Psst…I’ve got a secret, every diet works. No, really. Every diet works. I know. I’ve tried them all.
Top of the heap for me! I’ve spent at least four years of my life in Weight Watchers. When I was fifteen, I went from 18.5 stone, down to fifteen stone. I continued attending meetings until I climbed back up to 16.5 stone. I joined twice again while I was in college, but for short periods. In 2006 I joined briefly, but went back properly in 2007, when I went from 22 stone to 16.5 stone. I continued attending meetings as my weight went up to 18.5 stone. I’ve joined Weight Watchers again twice in the last year.
Motivation Weight Control Clinics:
Joined in Cork while in school. Cost my dad a fortune. Did OK, but gave up when I told the “counsellor” that I’d eaten a packet of chocolate digestives and her response was “but they’re full of sugar, you shouldn’t do that” as if I was some kind of nutritional neanderthal (a great name for a band by the way) and she didn’t offer any kind of assistance at all. Joined again in 2008, cost myself a lot of money, and I had my biggest one-week weight-loss (11 pounds) and could comfortably do a 8-mile walk. It’s the only diet I ever did where I lost weight over Christmas. Gave up in a huff after three bad weigh-ins in a row.
I did this and a similar intolerance-test-type diet towards the end of my time in college. I have a vague recollection of lots of Bourneville chocolate, tuna and cheese, and expensive brown bread. I lost weight, but it was one of those diets that you had to be really anal about, and couldn’t really last all that long.
I did this in school. I can’t remember how well it worked, but to this day I can’t have a strawberry milkshake or a mushroom soup without thinking of Slim Fast.
Much easier if you have an iPhone. It works, but I’ve never stuck at it for very long. It’s what (theoretically) Project Connor is based on.
The Cabbage Soup Diet:
Absolutely revolting, based around a cabbage soup that tastes of socks. Works really well – for a week.
The Milk Diet:
I did this in Poland, before my brother’s wedding. It involves eating nothing, and drinking a litre and a half of full-fat milk a day. I saw really quick results and didn’t feel at all hungry. But I would die if I tried to build a life around it. And by die, I mean, well, die.
The Scarsdale Medical Diet:
I found this in an old book lying around my parents’ house when I was a teenager. I’m sure it would work, if you were willing to invest an awful lot of money in funny breads and exotic vegetables. What I did was a severely modified version, which also worked, but didn’t last very long.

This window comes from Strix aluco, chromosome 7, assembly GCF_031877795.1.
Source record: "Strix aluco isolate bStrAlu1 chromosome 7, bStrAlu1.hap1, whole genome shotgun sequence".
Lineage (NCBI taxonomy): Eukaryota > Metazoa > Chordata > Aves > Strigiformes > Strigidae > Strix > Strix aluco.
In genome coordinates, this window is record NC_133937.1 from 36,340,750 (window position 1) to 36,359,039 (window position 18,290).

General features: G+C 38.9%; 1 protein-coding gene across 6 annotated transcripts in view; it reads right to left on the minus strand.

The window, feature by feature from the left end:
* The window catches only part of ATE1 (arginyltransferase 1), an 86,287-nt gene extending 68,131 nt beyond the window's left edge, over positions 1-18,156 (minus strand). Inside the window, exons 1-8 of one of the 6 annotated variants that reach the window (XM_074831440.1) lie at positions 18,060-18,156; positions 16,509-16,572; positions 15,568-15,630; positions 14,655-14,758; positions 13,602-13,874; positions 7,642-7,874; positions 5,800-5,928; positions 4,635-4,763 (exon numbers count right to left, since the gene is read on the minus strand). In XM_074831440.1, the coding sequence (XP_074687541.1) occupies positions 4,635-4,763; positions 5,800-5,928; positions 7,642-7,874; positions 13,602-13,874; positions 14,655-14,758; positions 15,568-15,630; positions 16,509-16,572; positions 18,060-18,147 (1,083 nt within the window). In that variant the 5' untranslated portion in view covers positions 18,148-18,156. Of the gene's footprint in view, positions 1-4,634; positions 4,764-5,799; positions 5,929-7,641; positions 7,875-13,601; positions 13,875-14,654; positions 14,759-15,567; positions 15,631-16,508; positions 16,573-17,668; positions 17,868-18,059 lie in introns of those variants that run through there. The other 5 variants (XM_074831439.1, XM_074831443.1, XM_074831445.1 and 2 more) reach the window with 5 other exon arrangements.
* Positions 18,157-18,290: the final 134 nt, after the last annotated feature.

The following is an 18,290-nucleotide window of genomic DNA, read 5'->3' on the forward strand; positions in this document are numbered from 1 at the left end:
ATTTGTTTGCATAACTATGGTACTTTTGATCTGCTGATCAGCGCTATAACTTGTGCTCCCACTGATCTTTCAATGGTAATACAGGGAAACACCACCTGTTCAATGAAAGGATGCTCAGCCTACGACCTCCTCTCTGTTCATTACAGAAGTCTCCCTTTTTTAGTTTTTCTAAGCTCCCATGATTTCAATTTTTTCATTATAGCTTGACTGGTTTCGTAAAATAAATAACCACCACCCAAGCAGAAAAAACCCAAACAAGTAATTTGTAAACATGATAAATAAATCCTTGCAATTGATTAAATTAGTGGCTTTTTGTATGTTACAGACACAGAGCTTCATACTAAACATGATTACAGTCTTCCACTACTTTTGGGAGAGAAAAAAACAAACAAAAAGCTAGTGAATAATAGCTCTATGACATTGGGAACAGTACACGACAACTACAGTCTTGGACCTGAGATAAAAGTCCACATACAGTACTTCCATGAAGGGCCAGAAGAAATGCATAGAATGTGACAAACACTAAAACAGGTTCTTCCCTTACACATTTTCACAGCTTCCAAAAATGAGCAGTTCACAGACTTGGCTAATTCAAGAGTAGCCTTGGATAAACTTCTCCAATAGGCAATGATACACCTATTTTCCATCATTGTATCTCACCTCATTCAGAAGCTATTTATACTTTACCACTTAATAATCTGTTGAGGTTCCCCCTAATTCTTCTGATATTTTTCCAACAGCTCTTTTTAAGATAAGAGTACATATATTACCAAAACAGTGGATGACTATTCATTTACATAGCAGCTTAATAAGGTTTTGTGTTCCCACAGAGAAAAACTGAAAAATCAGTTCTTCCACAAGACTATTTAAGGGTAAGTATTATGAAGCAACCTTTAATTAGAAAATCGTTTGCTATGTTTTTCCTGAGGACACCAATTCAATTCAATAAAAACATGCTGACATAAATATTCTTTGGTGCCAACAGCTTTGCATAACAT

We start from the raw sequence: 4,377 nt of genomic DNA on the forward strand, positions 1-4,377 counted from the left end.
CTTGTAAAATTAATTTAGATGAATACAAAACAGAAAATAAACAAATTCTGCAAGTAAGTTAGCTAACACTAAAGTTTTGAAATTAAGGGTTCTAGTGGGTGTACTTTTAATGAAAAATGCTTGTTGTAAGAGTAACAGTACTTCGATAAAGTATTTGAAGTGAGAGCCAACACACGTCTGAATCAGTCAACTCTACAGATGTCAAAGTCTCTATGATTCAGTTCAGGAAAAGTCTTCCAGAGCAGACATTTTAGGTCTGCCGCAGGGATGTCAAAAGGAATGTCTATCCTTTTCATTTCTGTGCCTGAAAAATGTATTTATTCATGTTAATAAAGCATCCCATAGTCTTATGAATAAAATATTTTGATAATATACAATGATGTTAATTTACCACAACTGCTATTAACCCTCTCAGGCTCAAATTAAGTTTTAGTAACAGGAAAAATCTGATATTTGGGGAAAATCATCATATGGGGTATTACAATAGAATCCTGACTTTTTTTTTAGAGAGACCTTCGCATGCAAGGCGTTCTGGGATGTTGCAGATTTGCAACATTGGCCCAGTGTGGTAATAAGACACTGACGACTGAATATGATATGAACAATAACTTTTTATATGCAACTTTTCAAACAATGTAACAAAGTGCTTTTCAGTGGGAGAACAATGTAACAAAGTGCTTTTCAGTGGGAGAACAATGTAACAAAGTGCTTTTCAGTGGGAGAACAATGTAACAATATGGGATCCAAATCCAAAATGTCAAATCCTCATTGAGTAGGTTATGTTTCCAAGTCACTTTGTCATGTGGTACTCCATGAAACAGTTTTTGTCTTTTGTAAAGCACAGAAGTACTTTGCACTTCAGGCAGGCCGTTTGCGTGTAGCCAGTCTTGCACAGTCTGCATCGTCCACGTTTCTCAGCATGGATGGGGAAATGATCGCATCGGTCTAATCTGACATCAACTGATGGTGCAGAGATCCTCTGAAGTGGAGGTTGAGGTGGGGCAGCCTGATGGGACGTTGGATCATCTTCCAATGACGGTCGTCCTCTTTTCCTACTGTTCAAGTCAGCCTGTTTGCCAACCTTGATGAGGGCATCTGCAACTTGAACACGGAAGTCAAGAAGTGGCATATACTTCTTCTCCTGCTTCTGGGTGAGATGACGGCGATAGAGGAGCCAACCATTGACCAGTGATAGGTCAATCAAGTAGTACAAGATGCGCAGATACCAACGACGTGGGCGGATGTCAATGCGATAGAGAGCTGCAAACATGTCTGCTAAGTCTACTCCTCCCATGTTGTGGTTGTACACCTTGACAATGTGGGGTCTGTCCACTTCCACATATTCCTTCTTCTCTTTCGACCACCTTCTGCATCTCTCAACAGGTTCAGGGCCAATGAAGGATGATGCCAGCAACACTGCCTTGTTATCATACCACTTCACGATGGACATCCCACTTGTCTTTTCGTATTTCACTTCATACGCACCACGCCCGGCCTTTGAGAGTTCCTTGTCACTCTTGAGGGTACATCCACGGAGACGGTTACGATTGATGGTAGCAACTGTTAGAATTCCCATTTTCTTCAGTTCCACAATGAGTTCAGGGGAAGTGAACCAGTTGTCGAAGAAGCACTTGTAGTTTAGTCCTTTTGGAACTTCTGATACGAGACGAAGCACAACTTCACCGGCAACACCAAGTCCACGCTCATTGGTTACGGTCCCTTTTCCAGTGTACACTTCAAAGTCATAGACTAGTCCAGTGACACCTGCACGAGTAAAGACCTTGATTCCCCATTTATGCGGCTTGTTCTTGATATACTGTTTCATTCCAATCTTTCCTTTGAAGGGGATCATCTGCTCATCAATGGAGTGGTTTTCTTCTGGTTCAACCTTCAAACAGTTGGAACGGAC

An intangible and infuriating concept. When I graduated from college, I weighed around 25 stone. A week later, I flew to Poland. After a year there, I don’t know how much weight I’d lost, but about 10 inches were gone from around my waist. I hadn’t done anything special. I’d walked to work and back every day, and I had cooked food for myself for the first time (Poland didn’t really do convenience food at the time). But I’d still eaten biscuits, drunk beer and gone out for pizza regularly.
My very first diet involved “being good” – I think that, at the time, it mainly meant not eating biscuits. I was eleven. My mother had got a book out of the library for me called “How to help your child lose weight”, but she had told me to read it. To be honest, much of Project Connor has revolved around the concept of “being good”, and that’s worked…a little.
If all diets work, and I have such a broad knowledge of them (and I have read at least 20 books on diet and nutrition), how could I possibly be fat? Basically, it’s because obesity is a mental illness. You can’t get fat by accident. To get to 25 stone, you have to eat until you’re full, and then continue eating until you feel queasy, and then continue eating until you feel sick, and then eat a little more.
What I’m doing isn’t working. Not because I’ve chosen the wrong diet. Any bloody diet will do (although, obviously some have much better long-term health potential than others). It’s the mind.
I don’t know how to segue from that to today’s weigh-in. I guess I feel that if I shame myself in public, yet again, that some giant switch in my mind will flick to on, and I’ll start eating properly again.
I haven’t weighed myself yet. I’ll do it in a minute. After I do, I’ll know where I’m starting from and I’ll try flicking that switch and set out a realistic, achievable goal for Christmas.
Neck: 16.75 inches/42.5 cm – same
Arm: 14.75 inches/37.6 cm – down
Chest:51 inches/129.6 cm – up (a lot!)
Waist:54 inches/ 136.7 cm – up 2.5 inches
Thigh:26.25 inches/66.5 cm – up
Weight: 22 stone 1.5 lbs/309.5 lbs/140.5 kgs. So, I’m up 9 pounds, or four and a quarter kilos.
BMI is 46.9, body fat is 9 stone 1.5 lbs (41.1%)
So, my reasonable, sensible, logical goal for Christmas is 21 stone. I never, ever thought I’d want to be 21 stone, but I do, by Christmas, so there.
Wish me luck!